How to stop a panic attack

You can have a panic attack anywhere, at any place and at no specific time. Read more: How to stop a panic attack

How to stop a panic attack

You can have a panic attack anywhere, at any place and at no specific time.

Approximately 13% of people suffer from panic attacks in their lifetime. With high chances of recurring attacks after the initial attack. Panic attacks can negatively affect the quality of life. With people fearing an attack.

Panic attacks can last anywhere from minutes to hours. They also take a heavy toll on the body. If you have been suffering from panic attacks, you can learn these tips to stop panic attacks.

Learn about your triggers

Some people have specific places such as enclosed spaces or objects such as sharp blades that can trigger a panic attack. Avoiding these triggers can reduce the number and intensity of panic attacks.

Knowing if you are having a panic attack

Prevention is better than cure. We all know that to be true. Knowing when the signs of a coming panic attack and stopping it in the track.

Feeling your heart pounding, a sudden surge of fear, sweating, breathlessness, chest pain, trembling in your hands, and dizziness. These are physical signs often present before a panic attack. Recognizing these signs can help you stop panic attacks.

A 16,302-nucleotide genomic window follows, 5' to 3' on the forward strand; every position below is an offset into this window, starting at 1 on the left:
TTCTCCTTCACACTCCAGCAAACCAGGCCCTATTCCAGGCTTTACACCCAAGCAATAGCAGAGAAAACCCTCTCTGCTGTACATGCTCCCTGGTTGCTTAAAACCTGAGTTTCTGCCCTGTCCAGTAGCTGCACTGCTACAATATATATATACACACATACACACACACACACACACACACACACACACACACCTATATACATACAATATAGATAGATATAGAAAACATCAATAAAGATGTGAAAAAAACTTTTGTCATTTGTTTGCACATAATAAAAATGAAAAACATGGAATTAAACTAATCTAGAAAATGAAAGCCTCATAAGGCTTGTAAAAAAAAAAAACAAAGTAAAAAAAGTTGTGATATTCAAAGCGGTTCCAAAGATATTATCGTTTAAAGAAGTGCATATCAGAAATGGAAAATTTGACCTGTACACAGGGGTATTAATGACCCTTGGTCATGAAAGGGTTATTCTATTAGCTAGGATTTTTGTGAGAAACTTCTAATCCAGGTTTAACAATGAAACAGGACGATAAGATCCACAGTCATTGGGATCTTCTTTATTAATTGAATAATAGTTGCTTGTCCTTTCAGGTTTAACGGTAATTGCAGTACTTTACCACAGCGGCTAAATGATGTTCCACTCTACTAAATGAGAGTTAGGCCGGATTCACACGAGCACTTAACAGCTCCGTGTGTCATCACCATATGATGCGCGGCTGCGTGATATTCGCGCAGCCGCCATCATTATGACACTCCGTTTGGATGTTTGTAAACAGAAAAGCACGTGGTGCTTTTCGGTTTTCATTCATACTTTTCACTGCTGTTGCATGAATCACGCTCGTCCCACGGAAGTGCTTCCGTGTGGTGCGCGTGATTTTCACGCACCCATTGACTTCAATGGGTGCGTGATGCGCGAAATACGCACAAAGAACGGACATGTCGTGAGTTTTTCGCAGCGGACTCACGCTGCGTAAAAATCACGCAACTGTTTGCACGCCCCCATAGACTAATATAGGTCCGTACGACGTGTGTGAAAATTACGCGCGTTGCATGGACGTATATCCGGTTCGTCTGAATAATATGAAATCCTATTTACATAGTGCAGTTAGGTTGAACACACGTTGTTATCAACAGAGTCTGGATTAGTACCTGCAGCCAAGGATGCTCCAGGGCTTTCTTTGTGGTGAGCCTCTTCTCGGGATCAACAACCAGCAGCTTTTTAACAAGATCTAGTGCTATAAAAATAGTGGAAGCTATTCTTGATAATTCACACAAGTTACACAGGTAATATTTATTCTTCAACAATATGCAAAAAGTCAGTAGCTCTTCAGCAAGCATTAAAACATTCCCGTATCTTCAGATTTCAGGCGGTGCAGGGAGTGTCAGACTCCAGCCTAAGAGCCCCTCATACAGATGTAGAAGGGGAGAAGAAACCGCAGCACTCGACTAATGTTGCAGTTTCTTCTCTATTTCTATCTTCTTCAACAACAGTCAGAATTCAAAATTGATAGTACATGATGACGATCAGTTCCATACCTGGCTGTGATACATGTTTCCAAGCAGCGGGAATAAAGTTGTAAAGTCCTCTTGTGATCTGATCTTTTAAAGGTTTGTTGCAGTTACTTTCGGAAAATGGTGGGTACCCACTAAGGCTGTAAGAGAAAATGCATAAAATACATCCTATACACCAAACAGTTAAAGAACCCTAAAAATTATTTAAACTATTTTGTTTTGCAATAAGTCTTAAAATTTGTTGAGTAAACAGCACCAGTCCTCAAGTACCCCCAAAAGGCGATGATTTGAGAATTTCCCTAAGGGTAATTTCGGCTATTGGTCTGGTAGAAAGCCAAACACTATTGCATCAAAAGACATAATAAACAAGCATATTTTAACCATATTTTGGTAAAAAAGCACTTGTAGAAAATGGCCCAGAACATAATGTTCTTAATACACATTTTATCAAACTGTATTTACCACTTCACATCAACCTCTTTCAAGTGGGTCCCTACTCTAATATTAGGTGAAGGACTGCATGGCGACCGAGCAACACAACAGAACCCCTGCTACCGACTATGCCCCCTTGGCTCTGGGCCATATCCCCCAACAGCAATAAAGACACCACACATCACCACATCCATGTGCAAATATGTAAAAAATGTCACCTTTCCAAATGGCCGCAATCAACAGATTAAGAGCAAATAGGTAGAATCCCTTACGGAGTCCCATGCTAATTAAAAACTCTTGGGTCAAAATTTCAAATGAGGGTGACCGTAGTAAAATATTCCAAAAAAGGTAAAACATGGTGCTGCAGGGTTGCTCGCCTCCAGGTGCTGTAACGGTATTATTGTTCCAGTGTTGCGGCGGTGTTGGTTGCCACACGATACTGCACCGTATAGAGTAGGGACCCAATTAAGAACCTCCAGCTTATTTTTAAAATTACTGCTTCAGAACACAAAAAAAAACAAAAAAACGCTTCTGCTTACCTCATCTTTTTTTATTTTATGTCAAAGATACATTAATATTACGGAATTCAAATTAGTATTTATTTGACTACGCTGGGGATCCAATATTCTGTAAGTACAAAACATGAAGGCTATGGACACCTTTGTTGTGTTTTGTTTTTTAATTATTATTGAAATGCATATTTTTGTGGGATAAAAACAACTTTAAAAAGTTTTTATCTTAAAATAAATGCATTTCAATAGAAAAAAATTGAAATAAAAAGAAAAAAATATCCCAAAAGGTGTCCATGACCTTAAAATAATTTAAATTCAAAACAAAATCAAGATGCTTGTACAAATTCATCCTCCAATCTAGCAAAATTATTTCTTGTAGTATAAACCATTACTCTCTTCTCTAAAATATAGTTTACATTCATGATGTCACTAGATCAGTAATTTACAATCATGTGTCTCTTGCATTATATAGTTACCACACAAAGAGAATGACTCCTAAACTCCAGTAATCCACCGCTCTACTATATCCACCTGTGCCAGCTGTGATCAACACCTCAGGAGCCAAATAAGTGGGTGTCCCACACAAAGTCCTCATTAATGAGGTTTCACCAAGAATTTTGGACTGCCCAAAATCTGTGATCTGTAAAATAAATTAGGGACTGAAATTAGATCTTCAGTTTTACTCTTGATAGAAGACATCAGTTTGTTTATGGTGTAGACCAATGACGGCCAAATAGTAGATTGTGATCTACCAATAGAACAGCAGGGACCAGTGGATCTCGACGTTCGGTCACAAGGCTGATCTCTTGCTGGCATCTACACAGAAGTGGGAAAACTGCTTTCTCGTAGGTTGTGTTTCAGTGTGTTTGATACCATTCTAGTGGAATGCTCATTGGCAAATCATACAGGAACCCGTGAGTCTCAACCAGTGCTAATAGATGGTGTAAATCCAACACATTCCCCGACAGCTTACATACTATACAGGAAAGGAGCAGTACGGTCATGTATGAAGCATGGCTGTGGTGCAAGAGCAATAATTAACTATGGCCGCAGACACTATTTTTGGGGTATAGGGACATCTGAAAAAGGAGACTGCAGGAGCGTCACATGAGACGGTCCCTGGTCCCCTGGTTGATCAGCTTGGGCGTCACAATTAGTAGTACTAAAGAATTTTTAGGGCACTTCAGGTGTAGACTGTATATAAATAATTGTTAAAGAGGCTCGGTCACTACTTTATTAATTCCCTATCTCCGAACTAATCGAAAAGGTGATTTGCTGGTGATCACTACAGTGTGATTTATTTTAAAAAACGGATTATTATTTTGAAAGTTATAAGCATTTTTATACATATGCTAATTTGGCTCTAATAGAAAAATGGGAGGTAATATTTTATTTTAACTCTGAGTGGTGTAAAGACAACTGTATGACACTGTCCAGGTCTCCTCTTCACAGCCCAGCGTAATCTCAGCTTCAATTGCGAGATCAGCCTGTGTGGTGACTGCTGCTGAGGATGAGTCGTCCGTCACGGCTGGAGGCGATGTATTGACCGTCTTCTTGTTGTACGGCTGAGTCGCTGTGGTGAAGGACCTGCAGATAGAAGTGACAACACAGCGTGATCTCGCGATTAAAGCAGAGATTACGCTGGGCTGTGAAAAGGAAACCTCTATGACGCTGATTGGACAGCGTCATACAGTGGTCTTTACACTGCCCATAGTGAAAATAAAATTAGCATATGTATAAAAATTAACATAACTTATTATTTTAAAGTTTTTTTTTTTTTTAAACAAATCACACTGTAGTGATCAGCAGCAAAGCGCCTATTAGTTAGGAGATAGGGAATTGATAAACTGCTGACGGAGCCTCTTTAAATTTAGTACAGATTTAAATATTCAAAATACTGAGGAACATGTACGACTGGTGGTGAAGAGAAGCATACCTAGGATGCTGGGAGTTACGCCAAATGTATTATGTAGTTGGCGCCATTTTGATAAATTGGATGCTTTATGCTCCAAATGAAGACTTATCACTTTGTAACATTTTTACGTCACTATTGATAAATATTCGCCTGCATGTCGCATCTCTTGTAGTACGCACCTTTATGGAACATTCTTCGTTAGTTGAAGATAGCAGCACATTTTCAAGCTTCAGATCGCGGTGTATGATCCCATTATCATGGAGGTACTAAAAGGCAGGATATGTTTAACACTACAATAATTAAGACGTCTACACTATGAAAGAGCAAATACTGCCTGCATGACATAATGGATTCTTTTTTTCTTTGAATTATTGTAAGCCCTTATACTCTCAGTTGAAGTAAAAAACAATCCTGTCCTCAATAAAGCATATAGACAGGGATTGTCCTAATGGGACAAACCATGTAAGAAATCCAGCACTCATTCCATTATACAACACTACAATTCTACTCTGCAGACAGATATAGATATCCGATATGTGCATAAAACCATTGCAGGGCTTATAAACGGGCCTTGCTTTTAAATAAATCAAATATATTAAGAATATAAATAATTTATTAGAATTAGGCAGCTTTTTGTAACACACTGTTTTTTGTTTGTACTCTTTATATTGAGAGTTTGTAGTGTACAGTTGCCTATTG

Find a peaceful spot

If you feel a panic attack starting, find a peaceful spot around you. Being in the middle of a crowd or near a busy place might overstimulate you and can also be dangerous if loss of consciousness occurs near stairs or moving traffic.

Sitting or being in a quiet place will help you focus and calm down your feelings.

Diverting your focus

Focusing on a physical object can pull you out from sinking deeper into a panic attack. The sensation of touch can override other stimuli in the environment. This helps ground you and directs your focus to the object. How it feels on touch, its shape and texture all such aspects can break through the storm of thoughts inside your head.

Keeping a familiar object that helps you calm down. It can help stop panic attacks in future. The object can be a small ball, toy, stone or piece of jewellery.

Playing a game

A novel therapy to stop panic attacks has been studied. The approach uses a cellphone to play a chess game. This has helped stop panic attacks in several people in the study. Playing a game of chess with the right level of difficulty before or during the panic attack, can reduce the intensity of the attack. Regular use of this method may help cure the condition.